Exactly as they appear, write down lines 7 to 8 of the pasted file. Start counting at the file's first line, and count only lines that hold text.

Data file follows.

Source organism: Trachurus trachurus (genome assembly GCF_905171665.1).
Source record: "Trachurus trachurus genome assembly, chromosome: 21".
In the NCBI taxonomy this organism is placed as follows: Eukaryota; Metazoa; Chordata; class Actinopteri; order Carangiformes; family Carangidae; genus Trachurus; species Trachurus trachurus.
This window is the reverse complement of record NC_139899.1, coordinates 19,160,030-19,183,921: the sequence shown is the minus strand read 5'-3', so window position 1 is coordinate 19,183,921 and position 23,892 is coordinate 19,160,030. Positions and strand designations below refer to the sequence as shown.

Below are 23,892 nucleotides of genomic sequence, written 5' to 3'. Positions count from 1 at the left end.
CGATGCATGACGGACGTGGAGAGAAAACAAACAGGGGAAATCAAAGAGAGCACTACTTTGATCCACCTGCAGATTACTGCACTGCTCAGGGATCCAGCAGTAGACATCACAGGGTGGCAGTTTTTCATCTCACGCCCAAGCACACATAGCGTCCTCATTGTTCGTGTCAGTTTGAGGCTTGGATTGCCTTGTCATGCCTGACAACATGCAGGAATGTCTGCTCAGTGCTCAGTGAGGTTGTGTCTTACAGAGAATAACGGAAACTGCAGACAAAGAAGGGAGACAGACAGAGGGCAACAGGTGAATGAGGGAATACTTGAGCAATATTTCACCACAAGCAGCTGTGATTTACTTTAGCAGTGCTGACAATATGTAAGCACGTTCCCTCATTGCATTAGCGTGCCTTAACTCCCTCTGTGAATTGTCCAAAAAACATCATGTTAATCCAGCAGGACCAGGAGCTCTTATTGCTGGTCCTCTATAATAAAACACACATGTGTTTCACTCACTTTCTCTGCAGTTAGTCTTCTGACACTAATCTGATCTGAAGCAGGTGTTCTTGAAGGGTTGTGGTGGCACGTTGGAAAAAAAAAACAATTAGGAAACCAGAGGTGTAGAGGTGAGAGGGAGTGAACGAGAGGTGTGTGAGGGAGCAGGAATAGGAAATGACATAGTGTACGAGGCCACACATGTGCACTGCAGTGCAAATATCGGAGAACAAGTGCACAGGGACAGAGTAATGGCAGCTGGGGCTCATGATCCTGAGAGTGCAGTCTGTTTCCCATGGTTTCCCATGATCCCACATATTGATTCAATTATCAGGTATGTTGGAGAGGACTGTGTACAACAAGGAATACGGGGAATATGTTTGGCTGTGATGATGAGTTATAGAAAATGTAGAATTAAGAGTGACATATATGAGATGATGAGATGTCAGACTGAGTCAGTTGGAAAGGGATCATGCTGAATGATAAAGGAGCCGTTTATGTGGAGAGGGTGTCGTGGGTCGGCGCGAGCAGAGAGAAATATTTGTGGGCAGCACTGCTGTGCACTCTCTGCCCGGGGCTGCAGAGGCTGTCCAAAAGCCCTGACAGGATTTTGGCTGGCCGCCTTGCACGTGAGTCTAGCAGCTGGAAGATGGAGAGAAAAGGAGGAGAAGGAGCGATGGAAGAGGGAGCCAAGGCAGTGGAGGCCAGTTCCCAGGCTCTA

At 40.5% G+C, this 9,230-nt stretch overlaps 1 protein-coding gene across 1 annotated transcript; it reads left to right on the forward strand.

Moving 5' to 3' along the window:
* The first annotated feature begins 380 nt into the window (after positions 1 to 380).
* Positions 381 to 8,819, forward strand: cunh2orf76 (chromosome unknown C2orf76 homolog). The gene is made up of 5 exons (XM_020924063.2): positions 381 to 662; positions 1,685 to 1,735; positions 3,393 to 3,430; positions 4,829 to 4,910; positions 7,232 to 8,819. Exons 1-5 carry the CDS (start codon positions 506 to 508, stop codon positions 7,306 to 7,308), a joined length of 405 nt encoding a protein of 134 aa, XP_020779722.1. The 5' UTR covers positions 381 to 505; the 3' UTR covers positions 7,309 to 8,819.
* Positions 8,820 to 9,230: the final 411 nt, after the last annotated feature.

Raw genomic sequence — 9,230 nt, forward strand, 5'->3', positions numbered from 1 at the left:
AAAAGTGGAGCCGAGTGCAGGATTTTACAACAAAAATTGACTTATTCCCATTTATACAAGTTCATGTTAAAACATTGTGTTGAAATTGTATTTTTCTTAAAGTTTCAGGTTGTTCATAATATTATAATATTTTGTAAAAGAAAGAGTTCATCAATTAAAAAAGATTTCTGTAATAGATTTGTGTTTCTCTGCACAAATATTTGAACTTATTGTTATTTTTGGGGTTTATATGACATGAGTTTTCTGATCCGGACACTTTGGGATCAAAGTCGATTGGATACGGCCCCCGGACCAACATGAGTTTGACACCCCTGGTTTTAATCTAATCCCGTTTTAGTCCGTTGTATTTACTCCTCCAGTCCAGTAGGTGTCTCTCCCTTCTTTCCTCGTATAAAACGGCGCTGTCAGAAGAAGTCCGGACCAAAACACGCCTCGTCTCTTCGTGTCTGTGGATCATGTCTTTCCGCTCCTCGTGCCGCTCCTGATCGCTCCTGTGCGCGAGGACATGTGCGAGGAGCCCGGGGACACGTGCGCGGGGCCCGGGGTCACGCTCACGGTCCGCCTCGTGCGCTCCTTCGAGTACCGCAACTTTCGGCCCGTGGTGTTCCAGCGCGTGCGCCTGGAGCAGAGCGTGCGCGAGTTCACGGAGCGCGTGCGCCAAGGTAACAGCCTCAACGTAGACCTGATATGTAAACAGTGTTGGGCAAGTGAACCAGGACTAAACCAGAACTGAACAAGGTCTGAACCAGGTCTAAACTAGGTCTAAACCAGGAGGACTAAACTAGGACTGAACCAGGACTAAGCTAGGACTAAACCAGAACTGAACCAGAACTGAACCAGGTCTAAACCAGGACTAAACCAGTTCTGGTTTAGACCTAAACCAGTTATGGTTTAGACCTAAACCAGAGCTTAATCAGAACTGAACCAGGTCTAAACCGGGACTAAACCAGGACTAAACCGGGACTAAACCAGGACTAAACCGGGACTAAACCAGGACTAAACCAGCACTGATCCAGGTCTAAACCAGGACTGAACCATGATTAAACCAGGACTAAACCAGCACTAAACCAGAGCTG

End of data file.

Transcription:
At 40.5% G+C, this 9,230-nt stretch overlaps 1 protein-coding gene across 1 annotated transcript; it reads left to right on the forward strand.

Moving 5' to 3' along the window: